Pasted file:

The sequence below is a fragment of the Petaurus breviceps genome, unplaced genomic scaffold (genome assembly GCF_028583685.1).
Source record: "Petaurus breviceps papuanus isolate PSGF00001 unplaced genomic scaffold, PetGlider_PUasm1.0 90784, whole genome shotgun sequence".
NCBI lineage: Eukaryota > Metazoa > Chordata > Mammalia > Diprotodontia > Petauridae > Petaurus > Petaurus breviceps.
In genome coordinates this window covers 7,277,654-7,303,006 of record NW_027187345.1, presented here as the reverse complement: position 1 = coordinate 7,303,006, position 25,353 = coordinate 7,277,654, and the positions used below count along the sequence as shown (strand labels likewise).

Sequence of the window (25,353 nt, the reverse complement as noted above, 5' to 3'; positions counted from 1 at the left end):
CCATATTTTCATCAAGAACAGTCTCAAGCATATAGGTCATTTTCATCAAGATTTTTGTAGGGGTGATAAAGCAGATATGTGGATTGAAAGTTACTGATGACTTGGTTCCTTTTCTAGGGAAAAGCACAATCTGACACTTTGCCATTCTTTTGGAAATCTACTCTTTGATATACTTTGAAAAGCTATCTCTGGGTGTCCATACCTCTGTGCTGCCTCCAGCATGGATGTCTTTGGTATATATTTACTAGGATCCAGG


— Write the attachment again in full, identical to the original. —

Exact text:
The sequence below is a fragment of the Petaurus breviceps genome, unplaced genomic scaffold (genome assembly GCF_028583685.1).
Source record: "Petaurus breviceps papuanus isolate PSGF00001 unplaced genomic scaffold, PetGlider_PUasm1.0 90784, whole genome shotgun sequence".
NCBI lineage: Eukaryota > Metazoa > Chordata > Mammalia > Diprotodontia > Petauridae > Petaurus > Petaurus breviceps.
In genome coordinates this window covers 7,277,654-7,303,006 of record NW_027187345.1, presented here as the reverse complement: position 1 = coordinate 7,303,006, position 25,353 = coordinate 7,277,654, and the positions used below count along the sequence as shown (strand labels likewise).

Sequence of the window (25,353 nt, the reverse complement as noted above, 5' to 3'; positions counted from 1 at the left end):
CCATATTTTCATCAAGAACAGTCTCAAGCATATAGGTCATTTTCATCAAGATTTTTGTAGGGGTGATAAAGCAGATATGTGGATTGAAAGTTACTGATGACTTGGTTCCTTTTCTAGGGAAAAGCACAATCTGACACTTTGCCATTCTTTTGGAAATCTACTCTTTGATATACTTTGAAAAGCTATCTCTGGGTGTCCATACCTCTGTGCTGCCTCCAGCATGGATGTCTTTGGTATATATTTACTAGGATCCAGG